The ‘bloody good pitch’ was successful, but Lord acknowledges that Aardman was ignorant about what it would take to make a feature film. “It took so long to nail down the script and story,” he says. “Nick and I went away and worked on the story, the way you do innocently, thinking about all the things that might happen in a POW film. We looked for tropes and references. I remember we went off on a big tangent, wasting months and months. There was this film called Hut 17, an American POW drama, and on the camp there’s a traitor who is betraying the would-be escapers, and we endeavored to put that in and spent months putting that in, and then eventually lost that completely.”
The production took on some external writers, including Karey Kirkpatrick, to help hone down the script. “Nick and I were into the gags and performances, and Cary considered his job was to structure the film around our desires,” relates Lord.
“The other challenge was that DreamWorks had certain ways of making films. We didn’t know what a story reel was. We’ve always done animatics for all our films, but they’ve always been done carefully and slowly. But suddenly Jeffrey came along and his philosophy was to get the film up on reels quickly, so you could look at it on screen and judge it and adjust it. That entire process was new to us.”
Indeed, the resulting ‘story blitz’ process where the script was split up amongst a dozen or so artists around the world to storyboard separately is remembered by Lord as being overly chaotic at the time. “But although that wasn’t successful, the story reel has really become part of our process now. We depend on it very much. At a certain stage the story evolves not on paper but on the story reel. That’s really where it takes shapes and changes.”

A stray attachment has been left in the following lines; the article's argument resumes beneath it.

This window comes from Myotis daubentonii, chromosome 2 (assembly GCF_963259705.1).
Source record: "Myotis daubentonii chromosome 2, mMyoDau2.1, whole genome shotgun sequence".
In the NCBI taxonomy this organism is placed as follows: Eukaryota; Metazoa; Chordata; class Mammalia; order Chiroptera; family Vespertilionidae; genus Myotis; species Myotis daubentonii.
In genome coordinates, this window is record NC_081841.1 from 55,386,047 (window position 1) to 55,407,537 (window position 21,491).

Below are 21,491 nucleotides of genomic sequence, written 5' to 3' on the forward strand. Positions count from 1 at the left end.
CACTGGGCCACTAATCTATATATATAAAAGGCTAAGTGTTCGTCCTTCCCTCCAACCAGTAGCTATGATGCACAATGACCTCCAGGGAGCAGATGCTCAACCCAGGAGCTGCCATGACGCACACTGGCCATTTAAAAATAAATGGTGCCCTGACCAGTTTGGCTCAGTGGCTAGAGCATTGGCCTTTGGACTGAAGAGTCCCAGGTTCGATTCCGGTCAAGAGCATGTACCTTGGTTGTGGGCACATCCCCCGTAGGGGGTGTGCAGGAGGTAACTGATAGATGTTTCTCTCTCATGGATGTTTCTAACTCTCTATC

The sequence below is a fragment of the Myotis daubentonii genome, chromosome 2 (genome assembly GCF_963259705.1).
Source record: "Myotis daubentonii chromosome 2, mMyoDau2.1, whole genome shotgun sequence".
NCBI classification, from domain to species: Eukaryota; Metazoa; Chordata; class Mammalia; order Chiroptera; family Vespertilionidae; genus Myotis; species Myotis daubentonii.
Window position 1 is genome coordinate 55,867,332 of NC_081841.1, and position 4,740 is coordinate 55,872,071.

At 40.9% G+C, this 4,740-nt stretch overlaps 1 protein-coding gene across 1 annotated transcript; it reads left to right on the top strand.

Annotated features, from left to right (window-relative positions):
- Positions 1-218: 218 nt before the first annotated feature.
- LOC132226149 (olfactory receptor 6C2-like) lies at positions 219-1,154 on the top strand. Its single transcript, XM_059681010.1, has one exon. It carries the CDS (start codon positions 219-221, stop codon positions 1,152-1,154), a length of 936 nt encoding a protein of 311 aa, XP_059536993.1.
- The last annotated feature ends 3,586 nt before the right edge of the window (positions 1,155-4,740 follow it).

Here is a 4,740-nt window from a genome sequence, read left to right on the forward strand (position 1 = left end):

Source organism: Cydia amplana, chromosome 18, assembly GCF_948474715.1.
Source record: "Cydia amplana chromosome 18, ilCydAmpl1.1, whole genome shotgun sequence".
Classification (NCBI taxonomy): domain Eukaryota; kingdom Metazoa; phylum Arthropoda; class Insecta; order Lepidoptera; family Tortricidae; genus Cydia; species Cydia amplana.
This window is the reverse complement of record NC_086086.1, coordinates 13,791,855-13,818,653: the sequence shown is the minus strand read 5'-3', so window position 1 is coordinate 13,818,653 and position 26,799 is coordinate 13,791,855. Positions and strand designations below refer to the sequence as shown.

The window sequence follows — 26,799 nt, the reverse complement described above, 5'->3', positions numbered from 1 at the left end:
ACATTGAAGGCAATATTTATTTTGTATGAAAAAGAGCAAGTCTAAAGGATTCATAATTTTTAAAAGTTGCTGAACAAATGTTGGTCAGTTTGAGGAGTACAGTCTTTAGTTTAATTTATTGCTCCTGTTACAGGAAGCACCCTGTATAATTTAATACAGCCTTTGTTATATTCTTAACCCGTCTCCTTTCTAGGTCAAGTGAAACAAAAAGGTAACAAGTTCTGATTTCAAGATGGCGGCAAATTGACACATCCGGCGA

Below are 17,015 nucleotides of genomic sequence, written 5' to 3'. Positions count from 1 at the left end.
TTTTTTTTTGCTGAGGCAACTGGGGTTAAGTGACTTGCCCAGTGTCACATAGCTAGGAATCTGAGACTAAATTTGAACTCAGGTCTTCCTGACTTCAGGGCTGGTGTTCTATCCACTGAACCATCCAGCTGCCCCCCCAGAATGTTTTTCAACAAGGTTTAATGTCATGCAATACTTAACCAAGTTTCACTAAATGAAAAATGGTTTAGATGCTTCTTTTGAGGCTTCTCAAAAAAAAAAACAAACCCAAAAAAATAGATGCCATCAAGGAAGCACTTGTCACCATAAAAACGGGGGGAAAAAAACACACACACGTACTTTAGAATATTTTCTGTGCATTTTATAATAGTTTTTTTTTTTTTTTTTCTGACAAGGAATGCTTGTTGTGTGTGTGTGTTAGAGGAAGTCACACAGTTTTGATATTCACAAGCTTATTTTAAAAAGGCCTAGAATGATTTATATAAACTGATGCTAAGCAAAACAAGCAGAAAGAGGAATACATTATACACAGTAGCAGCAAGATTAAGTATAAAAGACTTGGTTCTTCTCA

Lord and Park managed to massage the story into one where Ginger (voiced by Julia Sawalha) orchestrates the chicken escape with the help of Rocky the Rhode Island Red (Mel Gibson). The directors researched chickens – to an extent. “Well,” laughs Lord, “we went to a chicken farm. In most movies you get an interesting reccy, but ours was down to a chicken farm.”
What they did learn about chickens was translated into designs fashioned by Park, with Lord concentrating on the humans and their fearsome dogs. Aardman had previously worked almost solely with plasticine for animation, but on Chicken Run the studio cast latex skins from original sculptures over silicone body shapes. Underneath the bodies were skeletal armatures that allowed the animation puppets to be manipulated.
“The animation puppets we made were really limited,” remarks Lord. “They were shaped like big fat bottles, and there was no movement at all in the body and not much in the neck either. The legs could bend and the arms and hands could bend a little bit. But really compared to a human being they’re so limited.”
“It was very hard to make a chicken look tired, or anything with posture was hard to do,” adds Lord. “But their faces could be animated to look angry or suspicious, frightened, delighted – that was easy. They were eccentric. People liked that and warmed to it. Of course, they had teeth which was absolutely bizarre. There’s a saying ‘as rare as hen’s teeth’ – well our film was full of hen’s teeth!”
The teeth were in fact there by design. “Those teeth and the big wide mouth are Nick’s trademark,” says Lord. “It’s a funny thing, because it just works. You can’t rationalize it – it just does.”